In our study, family history of constipation was reported in 479 patients (48.5%), 63.2% of whom were related to the first-degree relatives. Indeed, family history of constipation (0 - 20 years of age) was 60.5% in the study by Chan et al. (23), 38% in the study by Benninga et al. (15), 30.5% in the one performed by Aydogdu et al. (17), and 62.5% in the one by Roma et al. Generally, the positive family history has been mentioned as a critical risk factor in various studies, which can be associated with the genetic background of constipation in the patient’s family, eating and behavioral habits, toilet training methods, and family’s mental status (24).

The results of the present study showed that the rate of fecal incontinence was 21.6%, which was more common among boys. This rate was also obtained as 87% and 22.7% in the studies conducted by Benninga et al. (15) and Roma et al. (24), respectively. In the same line, Pashankar et al. (25) reported this rate to be 46%, which was higher among boys. Indeed, most children reported fecal mass in the rectum, which reflects long-term constipation in this group (20).

In the current study, the history of abdominal pain and painful defecation was reported by 78.8% and 60.7% of the children, respectively. These factors might lead to the impaired quality of life. The frequency of these findings was respectively 38.03% and 78.43% in the study by Roma et al. (24). Youssef et al. also detected these findings in 89% of children (16). Functional constipation mainly results from painful bowel movements in children who avoid defecation due to their unpleasant feelings. Toilet training, change in lifestyle, experiencing stressful events, lack of access to a toilet, and delaying defecation due to being busy could lead to a painful defecation. These factors could also result in the long-term cessation of feces in the colon, reabsorption of liquids, and increase in size and hardiness of feces (26). Hence, constipation should be considered as a differential diagnosis in all children suffering from abdominal pain (27).

The frequency of positive history of withholding behaviors was 47.7% in our study, but 97% in the research by Loening-Baucke (28). In the present study, the highest and the lowest frequency of used drugs were related to PEG and metoclopramide, respectively. According to the study by change et al. the most commonly prescribed drugs were osmotic laxatives, such as lactulose (94%) and PEG (63%). Based on the previous studies, lactulose and PEG are drugs of choice for pediatric constipation. Yet, most physicians first try to train individuals to drink more water and only 19% prescribe medications. In the present study, however, the majority of children had received drugs prior to referral. It should be noted that patients with failed drug treatments have longer treatment periods (11).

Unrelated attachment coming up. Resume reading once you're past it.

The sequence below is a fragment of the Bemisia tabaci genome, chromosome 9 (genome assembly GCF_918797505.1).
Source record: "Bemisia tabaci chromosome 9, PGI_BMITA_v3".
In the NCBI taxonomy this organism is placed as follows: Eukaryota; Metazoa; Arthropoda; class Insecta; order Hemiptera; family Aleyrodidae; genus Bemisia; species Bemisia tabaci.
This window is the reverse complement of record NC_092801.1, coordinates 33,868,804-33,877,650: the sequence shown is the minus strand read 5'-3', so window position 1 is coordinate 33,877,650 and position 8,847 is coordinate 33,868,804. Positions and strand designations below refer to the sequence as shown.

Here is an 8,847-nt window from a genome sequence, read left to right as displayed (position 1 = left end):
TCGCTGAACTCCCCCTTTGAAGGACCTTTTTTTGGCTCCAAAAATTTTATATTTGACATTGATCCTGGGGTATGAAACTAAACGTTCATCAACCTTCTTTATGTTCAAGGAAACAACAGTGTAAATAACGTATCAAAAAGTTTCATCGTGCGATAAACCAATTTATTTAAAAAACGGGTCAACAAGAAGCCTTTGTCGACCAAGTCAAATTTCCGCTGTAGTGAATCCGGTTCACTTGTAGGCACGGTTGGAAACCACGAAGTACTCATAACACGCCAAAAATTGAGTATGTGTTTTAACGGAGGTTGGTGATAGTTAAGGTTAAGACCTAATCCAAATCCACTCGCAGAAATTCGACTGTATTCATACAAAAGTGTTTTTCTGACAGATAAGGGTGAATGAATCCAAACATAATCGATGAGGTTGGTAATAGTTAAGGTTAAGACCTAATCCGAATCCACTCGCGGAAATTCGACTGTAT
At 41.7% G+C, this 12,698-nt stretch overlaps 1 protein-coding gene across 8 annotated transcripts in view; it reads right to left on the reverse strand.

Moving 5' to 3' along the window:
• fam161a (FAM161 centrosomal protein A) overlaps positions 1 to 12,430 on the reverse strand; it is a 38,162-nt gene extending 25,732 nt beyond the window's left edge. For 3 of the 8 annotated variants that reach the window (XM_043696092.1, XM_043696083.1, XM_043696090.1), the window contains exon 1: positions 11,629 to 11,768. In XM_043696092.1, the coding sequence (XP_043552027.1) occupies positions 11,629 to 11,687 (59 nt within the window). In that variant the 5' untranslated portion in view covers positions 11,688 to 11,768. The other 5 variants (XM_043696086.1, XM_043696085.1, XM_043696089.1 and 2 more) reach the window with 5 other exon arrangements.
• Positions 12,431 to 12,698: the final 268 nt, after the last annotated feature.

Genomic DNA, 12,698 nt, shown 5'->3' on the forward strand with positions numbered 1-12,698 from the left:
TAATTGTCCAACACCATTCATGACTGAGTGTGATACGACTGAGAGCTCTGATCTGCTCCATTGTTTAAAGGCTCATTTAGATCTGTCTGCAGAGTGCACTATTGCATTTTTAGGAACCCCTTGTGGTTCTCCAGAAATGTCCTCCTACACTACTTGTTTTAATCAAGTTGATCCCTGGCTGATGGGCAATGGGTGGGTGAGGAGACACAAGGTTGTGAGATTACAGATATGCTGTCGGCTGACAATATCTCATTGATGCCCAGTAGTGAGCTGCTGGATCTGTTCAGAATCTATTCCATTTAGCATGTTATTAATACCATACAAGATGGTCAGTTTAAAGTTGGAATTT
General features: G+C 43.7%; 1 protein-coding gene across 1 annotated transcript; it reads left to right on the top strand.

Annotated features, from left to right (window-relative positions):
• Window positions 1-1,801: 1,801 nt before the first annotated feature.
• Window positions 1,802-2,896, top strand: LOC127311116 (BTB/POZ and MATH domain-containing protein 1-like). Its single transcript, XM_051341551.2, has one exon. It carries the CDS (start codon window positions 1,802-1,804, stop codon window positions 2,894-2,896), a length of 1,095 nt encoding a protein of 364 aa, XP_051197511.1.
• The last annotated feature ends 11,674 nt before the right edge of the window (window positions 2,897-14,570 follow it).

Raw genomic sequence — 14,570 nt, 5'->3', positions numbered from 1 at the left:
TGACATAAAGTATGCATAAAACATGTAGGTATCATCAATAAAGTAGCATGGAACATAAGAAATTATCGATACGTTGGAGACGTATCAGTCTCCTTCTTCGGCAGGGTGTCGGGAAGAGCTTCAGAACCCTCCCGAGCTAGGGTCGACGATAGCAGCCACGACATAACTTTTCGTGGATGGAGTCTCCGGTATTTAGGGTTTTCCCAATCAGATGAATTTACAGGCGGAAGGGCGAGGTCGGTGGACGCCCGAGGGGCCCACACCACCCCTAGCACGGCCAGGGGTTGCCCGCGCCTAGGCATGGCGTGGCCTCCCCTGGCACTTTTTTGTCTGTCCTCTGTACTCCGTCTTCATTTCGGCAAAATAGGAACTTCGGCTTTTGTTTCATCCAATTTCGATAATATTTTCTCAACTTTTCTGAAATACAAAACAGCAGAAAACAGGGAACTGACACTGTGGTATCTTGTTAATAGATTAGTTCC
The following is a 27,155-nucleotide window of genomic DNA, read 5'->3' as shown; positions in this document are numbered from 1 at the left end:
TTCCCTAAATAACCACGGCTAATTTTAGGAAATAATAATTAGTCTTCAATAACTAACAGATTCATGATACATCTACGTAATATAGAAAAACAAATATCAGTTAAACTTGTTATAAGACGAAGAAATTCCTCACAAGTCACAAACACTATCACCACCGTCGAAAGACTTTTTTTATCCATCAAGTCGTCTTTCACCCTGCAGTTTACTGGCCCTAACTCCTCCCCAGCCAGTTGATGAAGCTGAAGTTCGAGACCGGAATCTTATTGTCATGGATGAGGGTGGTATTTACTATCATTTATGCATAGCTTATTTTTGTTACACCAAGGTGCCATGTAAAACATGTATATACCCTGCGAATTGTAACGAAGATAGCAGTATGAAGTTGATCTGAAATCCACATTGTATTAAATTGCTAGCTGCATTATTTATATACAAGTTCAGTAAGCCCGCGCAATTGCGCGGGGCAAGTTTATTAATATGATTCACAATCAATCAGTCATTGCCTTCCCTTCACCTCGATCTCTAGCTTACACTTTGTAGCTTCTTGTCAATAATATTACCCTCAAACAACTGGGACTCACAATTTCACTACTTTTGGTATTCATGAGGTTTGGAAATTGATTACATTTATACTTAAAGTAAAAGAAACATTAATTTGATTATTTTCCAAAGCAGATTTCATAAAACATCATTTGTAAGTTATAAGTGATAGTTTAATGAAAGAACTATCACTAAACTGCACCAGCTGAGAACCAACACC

In our study, a large percentage of the infants were breastfed. In the studies conducted by Turco et al. (29) and Iacono et al. (14), 61.1% and 53.8% of the infants were breastfed, respectively. In our study, a large percentage of the patients rarely consumed vegetables and grains during the week. The study by Sujatha et al. also revealed that children with constipation had low vegetable consumption (30).

Insoluble fiber increases feces weight and decreases colon transit time. Indeed, fiber helps the maintenance of water in the colon, resulting in the creation of softer feces and easier defecation (31). It seems that fiber leads to osmotic and mechanical stimulations required for natural colon stimulation. Researchers have also mentioned an increase in short-lived fatty acids and production of gas and fluorobacteria as the mechanisms of action (20). Overall, although low fiber consumption might not be considered as a factor in the onset of constipation in all cases, it is one of the main causes of continuation of this disorder (24).

The mean of daily physical activity was 2.3 ± 3.6 hours in our study, but 1.1 ± 0.8 hours in the research by Jennings et al. Up to now, controversial results have been obtained regarding the impact of physical activity on constipation. Few studies have supported the effect of physical activity on the reduction of constipation. On the other hand, some studies have indicated that exercising had no therapeutic effects on constipation. This might be due to gastrointestinal system’s blood flow. In fact, exercising might inhibit gastrointestinal function by directing blood flow towards the involved muscles and skin (8).

One of the strong points of this study was its population-based design, its relatively large sample size, and assessment of functional constipation symptoms using Rome III criteria. However, one of the main limitations of this study was the lack of healthy controls for comparison. In addition, all patients were referred to a special clinic, which increases the probability of more resistant patients compared to those referring to a primary care center. This results in the higher prevalence of problems. Moreover, factors such as socioeconomic status, iron consumption, and water consumption throughout the day were not taken into account in this study. Therefore, further studies considering the above-mentioned factors and with a control group are recommended on the issue.

In summary, more than 40% of the cases who were referred to the pediatric GI clinic were suffering from constipation. Furthermore, due to the increasing interest in video games, dramatic reduction of physical activity in our children and their obvious hazardous effects, health authorities are obliged to provide a remedy in this problem.